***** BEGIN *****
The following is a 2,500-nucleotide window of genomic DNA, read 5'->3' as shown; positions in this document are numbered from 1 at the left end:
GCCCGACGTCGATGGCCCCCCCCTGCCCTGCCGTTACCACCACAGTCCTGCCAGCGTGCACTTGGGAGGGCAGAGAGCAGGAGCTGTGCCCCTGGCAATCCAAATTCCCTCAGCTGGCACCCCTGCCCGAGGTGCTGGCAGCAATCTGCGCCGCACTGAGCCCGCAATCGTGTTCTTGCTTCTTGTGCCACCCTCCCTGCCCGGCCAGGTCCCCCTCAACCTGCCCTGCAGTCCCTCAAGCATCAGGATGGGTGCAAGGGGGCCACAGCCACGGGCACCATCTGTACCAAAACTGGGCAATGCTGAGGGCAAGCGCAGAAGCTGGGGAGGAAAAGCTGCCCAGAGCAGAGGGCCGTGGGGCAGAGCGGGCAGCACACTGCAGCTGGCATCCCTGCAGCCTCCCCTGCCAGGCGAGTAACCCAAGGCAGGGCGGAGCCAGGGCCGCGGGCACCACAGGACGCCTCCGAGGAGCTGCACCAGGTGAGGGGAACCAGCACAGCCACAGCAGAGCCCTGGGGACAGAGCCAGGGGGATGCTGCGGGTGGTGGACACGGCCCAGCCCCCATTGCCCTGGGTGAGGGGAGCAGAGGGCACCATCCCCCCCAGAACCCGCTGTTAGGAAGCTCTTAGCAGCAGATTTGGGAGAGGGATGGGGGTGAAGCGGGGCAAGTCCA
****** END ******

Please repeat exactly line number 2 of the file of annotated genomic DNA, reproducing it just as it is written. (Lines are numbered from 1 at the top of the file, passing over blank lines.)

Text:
GCCCGACGTCGATGGCCCCCCCCTGCCCTGCCGTTACCACCACAGTCCTGCCAGCGTGCACTTGGGAGGGCAGAGAGCAGGAGCTGTGCCCCTGGCAATCCAAATTCCCTCAGCTGGCACCCCTGCCCGAGGTGCTGGCAGCAATCTGCGCCGCACTGAGCCCGCAATCGTGTTCTTGCTTCTTGTGCCACCCTCCCTGCCCGGCCAGGTCCCCCTCAACCTGCCCTGCAGTCCCTCAAGCATCAGGATGGGTGCAAGGGGGCCACAGCCACGGGCACCATCTGTACCAAAACTGGGCAATGCTGAGGGCAAGCGCAGAAGCTGGGGAGGAAAAGCTGCCCAGAGCAGAGGGCCGTGGGGCAGAGCGGGCAGCACACTGCAGCTGGCATCCCTGCAGCCTCCCCTGCCAGGCGAGTAACCCAAGGCAGGGCGGAGCCAGGGCCGCGGGCACCACAGGACGCCTCCGAGGAGCTGCACCAGGTGAGGGGAACCAGCACAGCCACAGCAGAGCCCTGGGGACAGAGCCAGGGGGATGCTGCGGGTGGTGGACACGGCCCAGCCCCCATTGCCCTGGGTGAGGGGAGCAGAGGGCACCATCCCCCCCAGAACCCGCTGTTAGGAAGCTCTTAGCAGCAGATTTGGGAGAGGGATGGGGGTGAAGCGGGGCAAGTCCA